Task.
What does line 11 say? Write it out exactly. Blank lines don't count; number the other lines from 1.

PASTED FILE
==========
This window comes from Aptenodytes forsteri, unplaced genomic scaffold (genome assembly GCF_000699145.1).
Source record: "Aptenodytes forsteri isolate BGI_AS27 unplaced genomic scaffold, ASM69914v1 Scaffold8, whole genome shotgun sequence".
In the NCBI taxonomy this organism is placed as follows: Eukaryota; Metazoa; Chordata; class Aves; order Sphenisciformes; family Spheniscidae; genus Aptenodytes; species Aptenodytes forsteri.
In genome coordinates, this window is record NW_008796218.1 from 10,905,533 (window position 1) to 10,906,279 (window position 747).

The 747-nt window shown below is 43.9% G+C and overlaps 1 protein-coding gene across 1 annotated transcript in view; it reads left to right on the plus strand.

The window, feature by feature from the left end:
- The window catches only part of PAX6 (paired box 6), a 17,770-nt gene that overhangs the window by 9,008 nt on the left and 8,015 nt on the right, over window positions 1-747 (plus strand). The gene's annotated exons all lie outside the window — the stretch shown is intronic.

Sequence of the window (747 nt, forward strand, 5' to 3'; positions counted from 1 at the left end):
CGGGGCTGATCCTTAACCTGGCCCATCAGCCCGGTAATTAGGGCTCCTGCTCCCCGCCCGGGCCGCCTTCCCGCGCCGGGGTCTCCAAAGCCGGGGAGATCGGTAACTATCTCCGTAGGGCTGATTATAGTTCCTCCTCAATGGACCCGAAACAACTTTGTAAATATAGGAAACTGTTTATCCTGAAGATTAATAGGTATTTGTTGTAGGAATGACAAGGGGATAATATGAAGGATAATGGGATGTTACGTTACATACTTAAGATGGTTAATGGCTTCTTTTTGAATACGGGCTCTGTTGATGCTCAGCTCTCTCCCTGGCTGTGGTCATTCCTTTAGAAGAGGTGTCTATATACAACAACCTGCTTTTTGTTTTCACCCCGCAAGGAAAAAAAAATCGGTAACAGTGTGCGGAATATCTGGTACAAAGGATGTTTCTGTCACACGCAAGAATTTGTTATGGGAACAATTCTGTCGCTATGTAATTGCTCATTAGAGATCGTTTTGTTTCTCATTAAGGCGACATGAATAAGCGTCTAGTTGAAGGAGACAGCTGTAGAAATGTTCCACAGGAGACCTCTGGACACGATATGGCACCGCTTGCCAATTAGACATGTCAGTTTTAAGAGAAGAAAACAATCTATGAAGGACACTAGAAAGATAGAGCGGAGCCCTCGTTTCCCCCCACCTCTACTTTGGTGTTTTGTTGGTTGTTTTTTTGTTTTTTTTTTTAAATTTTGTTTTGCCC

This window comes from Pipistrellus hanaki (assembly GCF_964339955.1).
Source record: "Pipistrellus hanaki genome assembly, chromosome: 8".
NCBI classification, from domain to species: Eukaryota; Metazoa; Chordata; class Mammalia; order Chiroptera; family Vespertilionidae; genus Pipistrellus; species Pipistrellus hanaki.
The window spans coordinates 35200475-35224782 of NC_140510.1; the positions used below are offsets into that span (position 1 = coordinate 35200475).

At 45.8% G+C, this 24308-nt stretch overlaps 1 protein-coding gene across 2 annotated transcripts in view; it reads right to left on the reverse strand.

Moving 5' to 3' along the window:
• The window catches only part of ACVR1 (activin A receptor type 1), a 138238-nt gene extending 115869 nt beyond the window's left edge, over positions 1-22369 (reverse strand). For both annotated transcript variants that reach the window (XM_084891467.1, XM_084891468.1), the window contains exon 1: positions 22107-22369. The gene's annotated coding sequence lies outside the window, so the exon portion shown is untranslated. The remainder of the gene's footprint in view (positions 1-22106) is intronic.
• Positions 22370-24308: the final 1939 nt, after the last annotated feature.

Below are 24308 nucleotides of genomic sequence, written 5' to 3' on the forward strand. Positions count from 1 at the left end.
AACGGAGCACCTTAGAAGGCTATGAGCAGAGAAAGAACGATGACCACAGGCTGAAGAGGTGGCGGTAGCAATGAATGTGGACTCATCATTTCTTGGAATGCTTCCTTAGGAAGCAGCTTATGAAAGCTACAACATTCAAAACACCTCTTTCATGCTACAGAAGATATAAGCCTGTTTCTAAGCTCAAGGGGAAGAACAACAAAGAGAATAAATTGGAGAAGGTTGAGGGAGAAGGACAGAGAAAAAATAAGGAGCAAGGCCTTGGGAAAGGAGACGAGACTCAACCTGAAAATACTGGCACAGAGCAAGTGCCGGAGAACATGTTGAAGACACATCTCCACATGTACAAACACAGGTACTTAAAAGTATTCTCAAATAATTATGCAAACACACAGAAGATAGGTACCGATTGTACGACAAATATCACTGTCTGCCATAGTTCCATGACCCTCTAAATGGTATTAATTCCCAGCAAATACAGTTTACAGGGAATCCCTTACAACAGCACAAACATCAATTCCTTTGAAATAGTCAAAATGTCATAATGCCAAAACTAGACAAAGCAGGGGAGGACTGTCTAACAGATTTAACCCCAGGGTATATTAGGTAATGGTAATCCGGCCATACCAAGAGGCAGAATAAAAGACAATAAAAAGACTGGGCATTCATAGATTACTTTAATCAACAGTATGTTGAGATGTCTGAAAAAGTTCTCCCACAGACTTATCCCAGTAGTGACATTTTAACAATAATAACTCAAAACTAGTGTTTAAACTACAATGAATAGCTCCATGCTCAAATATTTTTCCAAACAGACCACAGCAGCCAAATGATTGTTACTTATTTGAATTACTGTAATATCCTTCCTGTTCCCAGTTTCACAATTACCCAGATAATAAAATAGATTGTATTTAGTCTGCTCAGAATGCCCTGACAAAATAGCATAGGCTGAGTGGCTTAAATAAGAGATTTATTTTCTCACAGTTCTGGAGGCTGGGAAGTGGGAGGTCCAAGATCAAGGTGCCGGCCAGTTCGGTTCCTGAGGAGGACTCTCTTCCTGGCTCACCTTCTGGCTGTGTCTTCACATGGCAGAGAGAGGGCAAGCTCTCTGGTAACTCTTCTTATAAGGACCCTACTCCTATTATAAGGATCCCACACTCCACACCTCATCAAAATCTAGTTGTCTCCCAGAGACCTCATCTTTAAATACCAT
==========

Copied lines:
Source record: "Pipistrellus hanaki genome assembly, chromosome: 8".